What a surprise—another article on why HR is the root of all that’s evil and wrong with our organizations. It’s beginning to feel like if it’s a slow cycle or there’s nothing hot to write about, people just trot out a post on why HR sucks.
In case you missed it, in the July/August issue of the Harvard Business Review, Ram Charan writes how It’s Time to Split HR. What really rankles me about these types of articles isn’t necessarily the content (in fact, what Charan proposes isn’t such a bad idea)—it’s the underlying tone that comes along with it… which typically goes something like “why HR should be more like X,Y, Z function…” or “HR people just don’t get it…” or my favorite, “why people in HR are just plain dumb.” To me, most of these posts are the equivalent of being pushed around on the schoolyard, and it will keep happening as long as we let it happen and don’t stand up for ourselves. Sure, there are some interesting counterpoints to Charan’s post like What it Will Take to Fix HR but again, that’s assuming it’s broken in the first place. To me, there’s one fundamental skill that would solve 90% of what people complain about.
– Confidence to tell the department head there’s no way he’s hiring person X because you know they’ll kill your culture.
– Confidence to use data and analytics to advance an initiative or to make a point in a meeting.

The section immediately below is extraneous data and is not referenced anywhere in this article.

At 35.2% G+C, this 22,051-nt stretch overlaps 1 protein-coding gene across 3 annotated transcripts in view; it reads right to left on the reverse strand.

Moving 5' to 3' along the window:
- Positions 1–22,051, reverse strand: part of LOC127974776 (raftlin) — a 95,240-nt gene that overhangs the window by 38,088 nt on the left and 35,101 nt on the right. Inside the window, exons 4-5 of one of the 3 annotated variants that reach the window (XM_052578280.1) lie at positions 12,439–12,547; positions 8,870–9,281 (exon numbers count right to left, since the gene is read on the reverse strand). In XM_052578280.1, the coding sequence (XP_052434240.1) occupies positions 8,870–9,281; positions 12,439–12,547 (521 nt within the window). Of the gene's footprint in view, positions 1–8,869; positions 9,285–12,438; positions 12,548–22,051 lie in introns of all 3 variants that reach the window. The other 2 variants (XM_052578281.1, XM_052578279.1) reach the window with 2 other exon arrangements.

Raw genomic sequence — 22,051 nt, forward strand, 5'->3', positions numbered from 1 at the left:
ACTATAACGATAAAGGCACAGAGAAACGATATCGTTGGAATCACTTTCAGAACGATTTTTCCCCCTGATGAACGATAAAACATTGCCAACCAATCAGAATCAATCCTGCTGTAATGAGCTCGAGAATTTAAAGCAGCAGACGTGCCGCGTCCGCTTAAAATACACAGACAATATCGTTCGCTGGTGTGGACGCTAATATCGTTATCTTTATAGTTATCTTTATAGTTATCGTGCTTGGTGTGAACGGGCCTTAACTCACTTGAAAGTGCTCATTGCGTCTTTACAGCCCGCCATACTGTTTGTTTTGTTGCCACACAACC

– Confidence to say “You’re damn right I care about how people feel” because you know “how people feel” drives engagement and productivity.
– Confidence to ask questions and not worry about whether or not you look “stupid.”
– Confidence to not to say yes to every request however tactical it might be because you know where you bring value.
– Confidence to say yes when the “rules” tell you to say no if it’s in the best interest of the business.
– Confidence to not always be straight-laced. Sometimes you need to drop a good f-bomb to move the conversation forward.
– And finally, the confidence not to allow people to make snide comments or jokes about HR. You think the CFO would let people trash finance?
In my opinion, job one of an HR leader is to ensure that their team has the confidence that they can make a meaningful impact. Just like in sports, believing in yourself and your team goes a long way towards achieving your goals. We need to be creating the types of habits within our teams that reinforce confidence rather than undermining it.
Andy Porter is Chief People Officer at the Broad Institute of MIT and Harvard in Cambridge, MA which means he works with some wicked smaaht people. Some days, he indeed does wear short shorts around the office(call it a morale booster) but it really just makes people uncomfortable. Other days, he spits some mad game on cheese. No really – he’s somewhat of a cheese aficionado. But more importantly? At Broad he gets to his small part to help change the world of healthcare.